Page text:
Among the historical parade of feted ladies of pleasure, Cora Pearl stands out as one of the most famous and desired of all. The original article I wrote can be found here.
Nineteenth-century Europe was a heyday for the infamous courtesans, essentially high-class prostitutes who occupied a nebulous ‘demimonde’ (or ‘half-world’) just outside the strictures of proper society. The best known courtesans often became fabulously wealthy through their associations with aristocratic men. Though courtesans were never fully accepted among the cream of Europe’s elite, they were often able to live an unusually independent lifestyle, despite sometimes humble beginnings and disapproving clucks from their society sisters. And perhaps no one embodied the spirit of the 19th-century demimonde better than the notorious Cora Pearl.
Cora’s Life in England and France
She was born Emma Elizabeth Crouch, in 1835 or 1838, possibly in Plymouth, England but more likely in London. Little is known of her childhood, except that she inherited some musical talent from her father, composer and cellist Frederick Nicholls Crouch. She received an education in France, a country she adored and would later make her permanent home. Back in London, she decided to try her hand as an actress, a profession that in those days was practically synonymous with prostitution.
She embarked on a career, but soon found she was attracting more attention for her feminine charms than her acting ability. Though photographs and contemporary written accounts portray a woman who was striking if not a great beauty, Cora apparently possessed sex appeal in spades, along with great intelligence, wit, and an independent spirit. This suite of qualities drew the attention of hotel owner Robert Bignell, who showered her with gifts and took her to Paris, where she decided to stay. She changed her name to Cora Pearl and started out on dual careers on the stage and in the boudoir.
The Code of the Courtesan
Unlike common prostitutes, who haunted taverns and street corners and serviced all comers for a few pennies, courtesans operated in an unspoken matrix of rules and etiquette similar to the high society paradigm. They often received clients in their own opulent homes, drummed up controversy and business by making conspicuous appearances at the opera and other society functions, and generally expected (and got) fabulous sums in cash and gifts in return for their attentions. Often they became the well-paid mistresses of royal patrons, and raked in the benefits before moving on to be kept by the next wealthy benefactor.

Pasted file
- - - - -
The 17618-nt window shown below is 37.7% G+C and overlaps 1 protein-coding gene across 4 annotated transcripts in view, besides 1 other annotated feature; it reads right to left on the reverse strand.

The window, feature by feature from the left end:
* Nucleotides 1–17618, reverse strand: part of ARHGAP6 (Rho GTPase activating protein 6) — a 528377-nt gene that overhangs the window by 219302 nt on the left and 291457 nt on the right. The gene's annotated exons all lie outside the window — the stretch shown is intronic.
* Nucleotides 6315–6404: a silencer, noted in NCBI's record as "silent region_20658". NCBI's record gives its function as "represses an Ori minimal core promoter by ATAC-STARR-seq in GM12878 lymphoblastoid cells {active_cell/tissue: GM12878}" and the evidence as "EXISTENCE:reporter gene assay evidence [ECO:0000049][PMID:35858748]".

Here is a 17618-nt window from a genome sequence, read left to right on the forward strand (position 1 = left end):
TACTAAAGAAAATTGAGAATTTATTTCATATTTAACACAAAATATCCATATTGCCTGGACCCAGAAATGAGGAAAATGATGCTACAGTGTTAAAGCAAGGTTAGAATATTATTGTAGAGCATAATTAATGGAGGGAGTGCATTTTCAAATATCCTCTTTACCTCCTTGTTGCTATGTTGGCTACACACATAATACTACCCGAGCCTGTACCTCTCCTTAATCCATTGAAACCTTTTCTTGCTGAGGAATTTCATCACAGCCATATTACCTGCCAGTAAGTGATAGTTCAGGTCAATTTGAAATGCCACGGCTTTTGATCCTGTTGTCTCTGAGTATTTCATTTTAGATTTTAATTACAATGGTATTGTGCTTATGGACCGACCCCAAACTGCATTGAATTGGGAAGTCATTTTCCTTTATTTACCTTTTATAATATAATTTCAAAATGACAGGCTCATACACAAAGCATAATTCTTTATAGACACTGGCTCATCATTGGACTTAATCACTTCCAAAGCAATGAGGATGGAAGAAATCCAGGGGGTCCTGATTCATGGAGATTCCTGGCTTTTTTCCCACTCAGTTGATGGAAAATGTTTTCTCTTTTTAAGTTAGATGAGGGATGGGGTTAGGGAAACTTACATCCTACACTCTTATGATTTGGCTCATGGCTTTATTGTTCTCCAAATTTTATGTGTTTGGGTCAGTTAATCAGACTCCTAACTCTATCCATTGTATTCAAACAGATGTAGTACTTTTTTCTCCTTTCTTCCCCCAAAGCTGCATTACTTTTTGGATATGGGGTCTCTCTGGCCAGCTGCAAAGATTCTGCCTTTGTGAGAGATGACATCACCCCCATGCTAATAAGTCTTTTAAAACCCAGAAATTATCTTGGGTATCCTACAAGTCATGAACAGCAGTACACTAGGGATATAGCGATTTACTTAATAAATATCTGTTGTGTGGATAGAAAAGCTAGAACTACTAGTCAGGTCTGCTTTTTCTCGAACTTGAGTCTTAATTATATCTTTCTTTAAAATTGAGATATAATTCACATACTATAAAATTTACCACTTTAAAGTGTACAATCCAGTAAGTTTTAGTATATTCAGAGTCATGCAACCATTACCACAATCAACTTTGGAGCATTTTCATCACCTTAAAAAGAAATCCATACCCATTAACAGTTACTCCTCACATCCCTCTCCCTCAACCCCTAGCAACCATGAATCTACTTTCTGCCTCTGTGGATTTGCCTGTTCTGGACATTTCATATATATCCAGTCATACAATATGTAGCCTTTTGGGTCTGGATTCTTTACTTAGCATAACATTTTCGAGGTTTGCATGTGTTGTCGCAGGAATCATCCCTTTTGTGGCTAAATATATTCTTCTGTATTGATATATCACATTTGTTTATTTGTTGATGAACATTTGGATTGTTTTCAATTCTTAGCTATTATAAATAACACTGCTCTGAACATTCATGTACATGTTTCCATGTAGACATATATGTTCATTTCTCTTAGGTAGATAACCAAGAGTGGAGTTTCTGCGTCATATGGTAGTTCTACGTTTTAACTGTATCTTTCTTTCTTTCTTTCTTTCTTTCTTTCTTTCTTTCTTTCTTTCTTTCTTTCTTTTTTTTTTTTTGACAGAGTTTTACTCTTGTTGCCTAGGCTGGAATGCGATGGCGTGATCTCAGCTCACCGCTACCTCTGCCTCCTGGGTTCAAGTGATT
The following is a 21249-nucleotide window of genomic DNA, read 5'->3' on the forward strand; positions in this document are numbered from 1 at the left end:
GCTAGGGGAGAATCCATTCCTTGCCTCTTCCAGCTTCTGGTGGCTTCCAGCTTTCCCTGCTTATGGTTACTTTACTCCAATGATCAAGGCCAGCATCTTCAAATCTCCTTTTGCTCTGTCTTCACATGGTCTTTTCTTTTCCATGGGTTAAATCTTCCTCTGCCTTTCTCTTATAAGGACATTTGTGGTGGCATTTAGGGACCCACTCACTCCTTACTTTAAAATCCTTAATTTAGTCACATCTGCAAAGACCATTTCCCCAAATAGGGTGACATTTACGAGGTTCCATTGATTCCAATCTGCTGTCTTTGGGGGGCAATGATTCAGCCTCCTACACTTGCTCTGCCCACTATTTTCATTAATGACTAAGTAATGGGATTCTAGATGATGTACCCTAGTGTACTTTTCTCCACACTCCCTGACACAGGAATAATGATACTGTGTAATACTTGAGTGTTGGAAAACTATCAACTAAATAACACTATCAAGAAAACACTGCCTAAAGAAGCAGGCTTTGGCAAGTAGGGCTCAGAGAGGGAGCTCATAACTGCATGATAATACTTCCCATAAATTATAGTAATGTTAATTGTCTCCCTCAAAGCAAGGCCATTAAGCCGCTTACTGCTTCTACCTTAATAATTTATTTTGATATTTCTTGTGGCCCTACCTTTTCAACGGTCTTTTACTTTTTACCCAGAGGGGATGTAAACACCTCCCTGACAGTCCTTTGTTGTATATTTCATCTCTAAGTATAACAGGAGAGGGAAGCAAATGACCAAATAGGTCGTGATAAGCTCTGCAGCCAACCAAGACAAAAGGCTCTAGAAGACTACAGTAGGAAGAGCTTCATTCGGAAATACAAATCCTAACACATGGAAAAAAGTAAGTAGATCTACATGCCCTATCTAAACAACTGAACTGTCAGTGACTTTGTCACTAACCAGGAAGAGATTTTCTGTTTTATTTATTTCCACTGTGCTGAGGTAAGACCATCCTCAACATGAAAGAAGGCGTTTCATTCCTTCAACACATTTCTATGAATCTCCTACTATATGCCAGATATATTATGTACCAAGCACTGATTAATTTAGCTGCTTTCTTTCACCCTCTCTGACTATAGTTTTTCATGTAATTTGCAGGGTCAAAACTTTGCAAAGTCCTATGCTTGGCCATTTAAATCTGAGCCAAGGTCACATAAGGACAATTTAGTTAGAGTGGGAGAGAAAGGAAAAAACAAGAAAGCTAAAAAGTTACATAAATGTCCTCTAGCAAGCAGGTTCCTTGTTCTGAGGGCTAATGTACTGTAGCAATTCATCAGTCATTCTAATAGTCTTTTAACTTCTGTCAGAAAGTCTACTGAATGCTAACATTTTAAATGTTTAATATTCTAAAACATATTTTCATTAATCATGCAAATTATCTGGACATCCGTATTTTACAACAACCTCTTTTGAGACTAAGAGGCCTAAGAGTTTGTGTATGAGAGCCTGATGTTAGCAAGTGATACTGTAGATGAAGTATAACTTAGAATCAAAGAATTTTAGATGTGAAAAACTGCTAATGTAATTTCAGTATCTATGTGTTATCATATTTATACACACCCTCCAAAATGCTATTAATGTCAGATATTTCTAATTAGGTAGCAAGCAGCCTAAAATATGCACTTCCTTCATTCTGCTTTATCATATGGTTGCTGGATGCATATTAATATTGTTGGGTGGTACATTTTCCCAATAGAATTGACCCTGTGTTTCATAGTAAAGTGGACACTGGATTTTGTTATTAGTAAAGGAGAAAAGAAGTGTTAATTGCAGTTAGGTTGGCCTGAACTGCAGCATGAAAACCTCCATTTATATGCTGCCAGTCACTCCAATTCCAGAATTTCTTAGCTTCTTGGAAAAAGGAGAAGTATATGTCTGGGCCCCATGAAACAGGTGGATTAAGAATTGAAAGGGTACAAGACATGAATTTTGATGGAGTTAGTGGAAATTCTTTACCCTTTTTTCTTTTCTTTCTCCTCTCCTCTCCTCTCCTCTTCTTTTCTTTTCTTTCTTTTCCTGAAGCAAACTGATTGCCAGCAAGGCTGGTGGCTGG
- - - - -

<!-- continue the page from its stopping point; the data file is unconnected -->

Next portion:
Cora and the Duke of Rivoli
This was certainly true in Cora’s case, as her titillating act on the Paris stage captured the heart of the Duke of Rivoli, who bought her two houses, along with a staff of servants to maintain them. He also gave her a taste for gambling, a habit that would cause her a great deal of misery further down the line. But in the meantime, Cora lived the high life, trooping around in diamond-encrusted boots, serving herself up at parties on silver platters or in tubs of champagne, and gliding around in up-to-the-minute fashions by lauded designers like Laferriére and Charles Worth.
Cora’s Lovers and Fortunes
Her lovers included Prince Willem of Orange (who would later become king of Holland), Napoleon’s half-brother the Duke of Maynard, and the emperor’s cousin Prince Napoleon. The affairs were certainly lucrative; by the end of the 1860s, Cora owned several houses, stables with sixty fine horses, and millions of dollars worth of dresses, lingerie, and jewelry. Her career on the stage and elsewhere had made her the talk of Paris. But of course all good things eventually come to an end.
Gambling Debts and Ruination
Cora had never been particularly good with money, and when gambling debts began piling up in 1876, she began selling off her possessions, though she was still able to retain enough to live comfortably for a while. During the Franco-Prussian War, she opened up one of her enormous houses to wounded officers and nursed them back to health, all the while waiting for the return of her exiled benefactor, Prince Napoleon.
Unfortunately in his absence Cora drew the obsessive and unwanted attentions of Alexander Duval, who gave her all his money before shooting himself on her doorstep. Though he survived, rumors spread that Cora had left him to die without summoning help, and the ensuing outcry essentially ruined her. A move to London proved fruitless, as the scandal was already known there, so she returned to Paris, a shunned woman with no wealthy men to help put her back on her feet.
Cora’s Mysterious Funeral
Though she never sank into destitution despite all her setbacks, it was in relatively downscale surroundings that she died in 1886 of intestinal cancer. A star at the last, her funeral was arranged by an unknown benefactor who turned the affair into the most lavish the city had ever seen. Whoever this mystery man was, he made absolutely sure that the world would never forget Cora Pearl.
Hickman, Katie (2004). Courtesans: Money, Sex and Fame in the Nineteenth Century. Harper Perennial. ISBN: 0007743971.
“The Little Extras – The Society Divas: Cora Pearl.” The Divas Site. divasthesite.com